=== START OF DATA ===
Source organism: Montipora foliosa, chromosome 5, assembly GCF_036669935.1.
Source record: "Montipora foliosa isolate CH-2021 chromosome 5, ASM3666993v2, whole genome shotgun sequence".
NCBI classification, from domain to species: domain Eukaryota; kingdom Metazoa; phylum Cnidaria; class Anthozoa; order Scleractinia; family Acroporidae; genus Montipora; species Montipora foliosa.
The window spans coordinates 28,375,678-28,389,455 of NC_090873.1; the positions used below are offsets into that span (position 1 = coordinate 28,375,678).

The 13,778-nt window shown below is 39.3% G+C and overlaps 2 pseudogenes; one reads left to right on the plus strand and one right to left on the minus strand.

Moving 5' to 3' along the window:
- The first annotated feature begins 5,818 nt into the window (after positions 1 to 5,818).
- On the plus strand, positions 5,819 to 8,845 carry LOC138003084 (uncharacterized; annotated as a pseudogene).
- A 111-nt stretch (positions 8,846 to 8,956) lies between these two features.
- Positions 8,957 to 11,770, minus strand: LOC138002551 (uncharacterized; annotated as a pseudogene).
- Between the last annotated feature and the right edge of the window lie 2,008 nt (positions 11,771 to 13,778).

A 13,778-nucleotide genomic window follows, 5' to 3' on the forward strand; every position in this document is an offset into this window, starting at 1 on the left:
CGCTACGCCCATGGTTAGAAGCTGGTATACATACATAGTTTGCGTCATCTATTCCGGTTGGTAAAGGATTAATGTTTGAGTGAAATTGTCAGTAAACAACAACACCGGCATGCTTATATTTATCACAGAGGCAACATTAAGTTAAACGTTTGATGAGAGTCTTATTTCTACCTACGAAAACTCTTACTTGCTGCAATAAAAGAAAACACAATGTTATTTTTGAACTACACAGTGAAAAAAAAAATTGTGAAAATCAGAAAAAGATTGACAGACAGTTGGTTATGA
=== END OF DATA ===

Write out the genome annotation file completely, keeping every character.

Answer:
Source organism: Montipora foliosa, chromosome 5, assembly GCF_036669935.1.
Source record: "Montipora foliosa isolate CH-2021 chromosome 5, ASM3666993v2, whole genome shotgun sequence".
NCBI classification, from domain to species: domain Eukaryota; kingdom Metazoa; phylum Cnidaria; class Anthozoa; order Scleractinia; family Acroporidae; genus Montipora; species Montipora foliosa.
The window spans coordinates 28,375,678-28,389,455 of NC_090873.1; the positions used below are offsets into that span (position 1 = coordinate 28,375,678).

The 13,778-nt window shown below is 39.3% G+C and overlaps 2 pseudogenes; one reads left to right on the plus strand and one right to left on the minus strand.

Moving 5' to 3' along the window:
- The first annotated feature begins 5,818 nt into the window (after positions 1 to 5,818).
- On the plus strand, positions 5,819 to 8,845 carry LOC138003084 (uncharacterized; annotated as a pseudogene).
- A 111-nt stretch (positions 8,846 to 8,956) lies between these two features.
- Positions 8,957 to 11,770, minus strand: LOC138002551 (uncharacterized; annotated as a pseudogene).
- Between the last annotated feature and the right edge of the window lie 2,008 nt (positions 11,771 to 13,778).

A 13,778-nucleotide genomic window follows, 5' to 3' on the forward strand; every position in this document is an offset into this window, starting at 1 on the left:
CGCTACGCCCATGGTTAGAAGCTGGTATACATACATAGTTTGCGTCATCTATTCCGGTTGGTAAAGGATTAATGTTTGAGTGAAATTGTCAGTAAACAACAACACCGGCATGCTTATATTTATCACAGAGGCAACATTAAGTTAAACGTTTGATGAGAGTCTTATTTCTACCTACGAAAACTCTTACTTGCTGCAATAAAAGAAAACACAATGTTATTTTTGAACTACACAGTGAAAAAAAAAATTGTGAAAATCAGAAAAAGATTGACAGACAGTTGGTTATGA